Our lives are replete with distractions. Some are external, like the boisterous laughter of children at play, the flicker of a television screen, or the enticing aroma of a freshly prepared meal. Others arise from within, such as daydreaming about a beach getaway or the compulsion to scroll through just one more TikTok video. Think about the effort it demands when attempting to draft a critical document amidst this barrage of diversions. How do we harness the power of focus to achieve our goals?
Focus requires cognitive control, a crucial suite of important cognitive functions. Our lab investigates the neural bases of cognitive control. A long-term goal is to understand how cognitive control arises from neural processing at the psychological and physiological levels. This understanding will elucidate the mechanisms that drive flexible and generalizable goal-directed behaviors, informing how we learn things and make decisions. We will leverage this knowledge to improve brain-computer interfaces and our ability to focus through neuromodulation. Our methodologies include mathematical modeling, concurrent EEG/MEG recording, and intracranial electrophysiology in humans to gain insights into the geometry of neural coding.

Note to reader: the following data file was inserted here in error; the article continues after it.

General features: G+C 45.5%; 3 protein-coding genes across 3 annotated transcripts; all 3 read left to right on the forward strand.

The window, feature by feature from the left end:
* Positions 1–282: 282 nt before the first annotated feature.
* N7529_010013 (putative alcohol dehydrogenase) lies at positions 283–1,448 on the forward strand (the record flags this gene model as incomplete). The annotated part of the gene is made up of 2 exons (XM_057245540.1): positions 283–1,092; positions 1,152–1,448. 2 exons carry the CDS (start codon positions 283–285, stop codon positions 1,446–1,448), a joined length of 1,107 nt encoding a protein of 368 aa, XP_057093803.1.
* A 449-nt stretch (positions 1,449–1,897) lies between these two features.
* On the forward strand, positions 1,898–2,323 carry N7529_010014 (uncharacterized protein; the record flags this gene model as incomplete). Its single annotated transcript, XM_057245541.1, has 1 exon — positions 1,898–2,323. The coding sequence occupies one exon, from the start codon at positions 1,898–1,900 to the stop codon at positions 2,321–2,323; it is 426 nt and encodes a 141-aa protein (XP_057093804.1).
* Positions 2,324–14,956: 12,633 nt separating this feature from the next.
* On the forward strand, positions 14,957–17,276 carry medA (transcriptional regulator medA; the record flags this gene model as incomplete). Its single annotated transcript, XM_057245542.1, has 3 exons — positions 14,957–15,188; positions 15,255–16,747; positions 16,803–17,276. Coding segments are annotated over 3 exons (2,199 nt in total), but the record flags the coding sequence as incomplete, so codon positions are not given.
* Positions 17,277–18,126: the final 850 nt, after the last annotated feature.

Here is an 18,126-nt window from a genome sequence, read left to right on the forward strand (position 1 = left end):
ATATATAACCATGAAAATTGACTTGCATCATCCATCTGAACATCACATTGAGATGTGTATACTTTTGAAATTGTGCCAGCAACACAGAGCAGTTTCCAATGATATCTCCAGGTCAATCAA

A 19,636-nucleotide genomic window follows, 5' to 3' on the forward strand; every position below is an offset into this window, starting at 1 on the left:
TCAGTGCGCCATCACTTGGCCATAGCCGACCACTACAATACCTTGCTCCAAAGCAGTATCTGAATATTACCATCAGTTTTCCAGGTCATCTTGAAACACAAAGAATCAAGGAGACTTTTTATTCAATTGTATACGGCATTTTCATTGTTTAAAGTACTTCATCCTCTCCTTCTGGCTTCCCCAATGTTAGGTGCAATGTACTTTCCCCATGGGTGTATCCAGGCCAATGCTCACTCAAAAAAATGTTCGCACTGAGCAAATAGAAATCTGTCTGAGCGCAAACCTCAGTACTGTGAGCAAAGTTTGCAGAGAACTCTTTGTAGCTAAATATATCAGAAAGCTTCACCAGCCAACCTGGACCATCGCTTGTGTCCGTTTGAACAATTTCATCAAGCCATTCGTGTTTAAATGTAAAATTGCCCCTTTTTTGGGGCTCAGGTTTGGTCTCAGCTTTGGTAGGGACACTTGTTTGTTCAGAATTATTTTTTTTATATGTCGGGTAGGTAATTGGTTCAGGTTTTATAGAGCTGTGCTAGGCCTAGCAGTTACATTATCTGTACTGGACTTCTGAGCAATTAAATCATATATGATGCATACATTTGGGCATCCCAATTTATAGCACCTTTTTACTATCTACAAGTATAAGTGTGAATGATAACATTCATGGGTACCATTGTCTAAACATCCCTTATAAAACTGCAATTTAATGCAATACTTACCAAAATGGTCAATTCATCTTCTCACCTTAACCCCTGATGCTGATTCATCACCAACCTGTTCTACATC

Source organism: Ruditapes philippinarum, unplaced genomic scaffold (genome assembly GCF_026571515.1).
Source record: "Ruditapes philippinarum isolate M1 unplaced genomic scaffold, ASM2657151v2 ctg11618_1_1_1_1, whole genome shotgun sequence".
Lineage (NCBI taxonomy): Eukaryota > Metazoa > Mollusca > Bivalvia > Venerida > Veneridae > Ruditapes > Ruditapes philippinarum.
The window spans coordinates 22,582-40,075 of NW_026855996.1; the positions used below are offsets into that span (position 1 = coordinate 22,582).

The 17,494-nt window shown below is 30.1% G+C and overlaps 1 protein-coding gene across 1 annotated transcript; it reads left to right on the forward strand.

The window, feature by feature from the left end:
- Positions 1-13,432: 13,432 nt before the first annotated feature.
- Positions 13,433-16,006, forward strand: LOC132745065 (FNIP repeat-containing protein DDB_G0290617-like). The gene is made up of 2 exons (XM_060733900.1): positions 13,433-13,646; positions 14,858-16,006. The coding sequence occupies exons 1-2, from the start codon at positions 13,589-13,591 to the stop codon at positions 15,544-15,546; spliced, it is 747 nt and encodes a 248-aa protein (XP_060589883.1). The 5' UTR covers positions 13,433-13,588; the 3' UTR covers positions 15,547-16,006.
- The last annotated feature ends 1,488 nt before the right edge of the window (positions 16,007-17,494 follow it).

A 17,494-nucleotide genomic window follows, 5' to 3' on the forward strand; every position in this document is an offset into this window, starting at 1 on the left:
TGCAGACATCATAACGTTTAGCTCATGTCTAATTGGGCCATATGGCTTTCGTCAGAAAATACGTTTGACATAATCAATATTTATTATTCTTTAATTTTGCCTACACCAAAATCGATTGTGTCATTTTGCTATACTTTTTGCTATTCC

The geometry of domain-general performance monitoring in the human medial frontal cortex.
Z. Fu, D. Beam, J. M. Chung, C. M. Reed, A. N. Mamelak, R. Adolphs, U. Rutishauser, Science. 376, eabm9922 (2022), doi:10.1126/science.abm9922
Neurophysiological mechanisms of performance monitoring in human and nonhuman primates.
Z. Fu, A. Sajad, S. P. Errington, J. D. Schall, U. Rutishauser. Nature Reviews Neuroscience. (2023), doi:10.1038/s41583-022-00670-w
Single-neuron correlates of error monitoring and post-error adjustments in human medial frontal cortex.
Z. Fu, D. A. J. Wu, I. Ross, J. M. Chung, A. N. Mamelak, R. Adolphs, U. Rutishauser, Neuron. 101, 165-177.e5 (2019), doi:10.1016/j.neuron.2018.11.016